Total Real Estate Group


Question: I am a licensed real estate broker. I have a client property owner who wants to list their rental property with me for sale and it is occupied by a tenant under a rental agreement. As is standard procedure for handling a listing, I am preparing to have a lockbox put in place on the property, but I just heard there may be some question about the legality of doing this because of the tenant occupancy. Is there, and is there anything else I should know about how to deal with the showing of the property, the conduct of open houses, and so on, given the tenant occupancy?

Answer: Very good questions, and from what I have heard about supposedly standard practices being followed by real estate brokers in showing homes with tenants, it may be that such standard practices may not be in accord with Oregon law, including in particular the placement of lockboxes on rental properties.

Showing a rental property occupied by a tenant is generally a difficult matter. As the broker, you don’t want to invade the privacy of the tenant. On the other hand, in order to do your job properly in marketing the property, you need to have access to the property, and sometimes potentially on fairly short notice. You may also want to hold open houses, which generally last three to four hours on a weekend.

And of course we all have heard of the scenarios where, no matter how polite you are, how much notice you give, the tenant simply refuses to cooperate with the marketing process. What are you to do?

Any analysis has to start with the Oregon statute which is directly on point, which is ORS 90.322. What does it say?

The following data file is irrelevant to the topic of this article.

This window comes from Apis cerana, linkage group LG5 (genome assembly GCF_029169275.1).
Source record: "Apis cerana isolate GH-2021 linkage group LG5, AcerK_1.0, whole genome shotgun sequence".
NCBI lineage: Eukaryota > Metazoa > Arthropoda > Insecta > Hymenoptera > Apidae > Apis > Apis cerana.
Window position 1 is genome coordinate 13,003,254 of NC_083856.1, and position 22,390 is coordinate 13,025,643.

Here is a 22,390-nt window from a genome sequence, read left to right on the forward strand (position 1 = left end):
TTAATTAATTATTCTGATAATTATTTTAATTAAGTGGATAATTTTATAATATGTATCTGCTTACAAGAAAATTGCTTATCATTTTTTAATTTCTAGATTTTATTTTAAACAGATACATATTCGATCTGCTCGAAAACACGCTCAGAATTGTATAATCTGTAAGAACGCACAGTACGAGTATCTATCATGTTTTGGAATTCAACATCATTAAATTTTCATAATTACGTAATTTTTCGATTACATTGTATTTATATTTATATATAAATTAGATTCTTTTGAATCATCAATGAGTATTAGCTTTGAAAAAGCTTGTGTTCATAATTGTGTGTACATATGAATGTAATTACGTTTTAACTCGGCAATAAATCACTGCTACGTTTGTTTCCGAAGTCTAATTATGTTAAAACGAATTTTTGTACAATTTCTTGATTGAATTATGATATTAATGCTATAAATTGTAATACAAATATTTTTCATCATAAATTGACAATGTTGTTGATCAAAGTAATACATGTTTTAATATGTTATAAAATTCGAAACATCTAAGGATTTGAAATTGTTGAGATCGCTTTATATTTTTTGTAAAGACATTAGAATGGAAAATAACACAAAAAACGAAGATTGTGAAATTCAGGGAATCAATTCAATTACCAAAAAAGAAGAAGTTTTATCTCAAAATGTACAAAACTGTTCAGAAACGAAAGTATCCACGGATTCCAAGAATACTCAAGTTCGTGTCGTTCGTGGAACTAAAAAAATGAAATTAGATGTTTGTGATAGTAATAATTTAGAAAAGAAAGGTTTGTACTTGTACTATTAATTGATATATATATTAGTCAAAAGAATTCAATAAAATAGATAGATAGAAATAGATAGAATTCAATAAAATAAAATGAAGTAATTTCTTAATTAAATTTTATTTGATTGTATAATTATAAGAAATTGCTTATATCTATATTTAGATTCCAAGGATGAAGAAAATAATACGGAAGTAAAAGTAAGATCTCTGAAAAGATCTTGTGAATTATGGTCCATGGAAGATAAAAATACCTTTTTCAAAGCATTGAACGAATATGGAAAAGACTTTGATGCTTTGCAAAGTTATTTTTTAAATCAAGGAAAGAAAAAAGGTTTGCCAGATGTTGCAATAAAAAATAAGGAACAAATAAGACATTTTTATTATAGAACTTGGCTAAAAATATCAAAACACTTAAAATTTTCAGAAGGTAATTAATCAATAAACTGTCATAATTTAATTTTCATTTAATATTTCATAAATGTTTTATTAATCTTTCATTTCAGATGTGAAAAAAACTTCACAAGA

A. A landlord, and the landlord’s agent, has an absolute (subject to specified conditions) right to access the property in order to show the property to prospective or actual purchasers. Note that this presupposes that the tenant has not negotiated special terms conditioning access on satisfaction of conditions which are more restrictive than what is provided by the statute, so the first step for the broker should always be to review the existing rental agreement.

B. Except as otherwise specifically agreed in writing between the landlord and tenant (more on this below), in order for the landlord or landlord’s agent (more below on who is a landlord’s agent), to access the property and show it to a prospective or actual buyer, at least 24 hours “actual” notice must be given to the tenant of the intent to gain access, and even then the access may only be at “reasonable times”. Note the words in quotes. “Actual” notice is defined in ORS 90.150, and provides a number of specific methods for accomplishing delivery, including verbal notice given personally to the tenant, or written notice personally delivered to the tenant, or posted on the door of the main